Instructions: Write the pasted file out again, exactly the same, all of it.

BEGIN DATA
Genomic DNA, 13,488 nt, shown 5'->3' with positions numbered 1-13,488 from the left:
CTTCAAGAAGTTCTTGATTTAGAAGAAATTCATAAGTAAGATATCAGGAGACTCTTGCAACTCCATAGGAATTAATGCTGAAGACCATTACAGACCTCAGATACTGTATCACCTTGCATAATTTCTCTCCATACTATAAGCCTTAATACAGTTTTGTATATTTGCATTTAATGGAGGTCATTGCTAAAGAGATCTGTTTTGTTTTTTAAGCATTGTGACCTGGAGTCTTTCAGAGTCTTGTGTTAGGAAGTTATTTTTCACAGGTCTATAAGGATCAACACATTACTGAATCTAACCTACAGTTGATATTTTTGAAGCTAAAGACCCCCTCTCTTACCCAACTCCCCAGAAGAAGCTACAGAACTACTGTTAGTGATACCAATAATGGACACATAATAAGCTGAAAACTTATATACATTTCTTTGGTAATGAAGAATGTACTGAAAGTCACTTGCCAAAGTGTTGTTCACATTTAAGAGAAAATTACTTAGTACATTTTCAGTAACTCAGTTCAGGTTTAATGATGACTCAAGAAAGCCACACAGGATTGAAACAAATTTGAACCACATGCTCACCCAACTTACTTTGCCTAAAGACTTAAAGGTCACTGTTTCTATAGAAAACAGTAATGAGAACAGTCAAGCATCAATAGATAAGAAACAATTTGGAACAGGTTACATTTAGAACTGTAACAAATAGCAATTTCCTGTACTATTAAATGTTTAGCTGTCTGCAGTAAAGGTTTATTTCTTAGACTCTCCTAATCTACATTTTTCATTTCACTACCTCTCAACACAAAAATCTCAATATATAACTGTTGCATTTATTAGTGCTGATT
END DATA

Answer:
Genomic DNA, 13,488 nt, shown 5'->3' with positions numbered 1-13,488 from the left:
CTTCAAGAAGTTCTTGATTTAGAAGAAATTCATAAGTAAGATATCAGGAGACTCTTGCAACTCCATAGGAATTAATGCTGAAGACCATTACAGACCTCAGATACTGTATCACCTTGCATAATTTCTCTCCATACTATAAGCCTTAATACAGTTTTGTATATTTGCATTTAATGGAGGTCATTGCTAAAGAGATCTGTTTTGTTTTTTAAGCATTGTGACCTGGAGTCTTTCAGAGTCTTGTGTTAGGAAGTTATTTTTCACAGGTCTATAAGGATCAACACATTACTGAATCTAACCTACAGTTGATATTTTTGAAGCTAAAGACCCCCTCTCTTACCCAACTCCCCAGAAGAAGCTACAGAACTACTGTTAGTGATACCAATAATGGACACATAATAAGCTGAAAACTTATATACATTTCTTTGGTAATGAAGAATGTACTGAAAGTCACTTGCCAAAGTGTTGTTCACATTTAAGAGAAAATTACTTAGTACATTTTCAGTAACTCAGTTCAGGTTTAATGATGACTCAAGAAAGCCACACAGGATTGAAACAAATTTGAACCACATGCTCACCCAACTTACTTTGCCTAAAGACTTAAAGGTCACTGTTTCTATAGAAAACAGTAATGAGAACAGTCAAGCATCAATAGATAAGAAACAATTTGGAACAGGTTACATTTAGAACTGTAACAAATAGCAATTTCCTGTACTATTAAATGTTTAGCTGTCTGCAGTAAAGGTTTATTTCTTAGACTCTCCTAATCTACATTTTTCATTTCACTACCTCTCAACACAAAAATCTCAATATATAACTGTTGCATTTATTAGTGCTGATT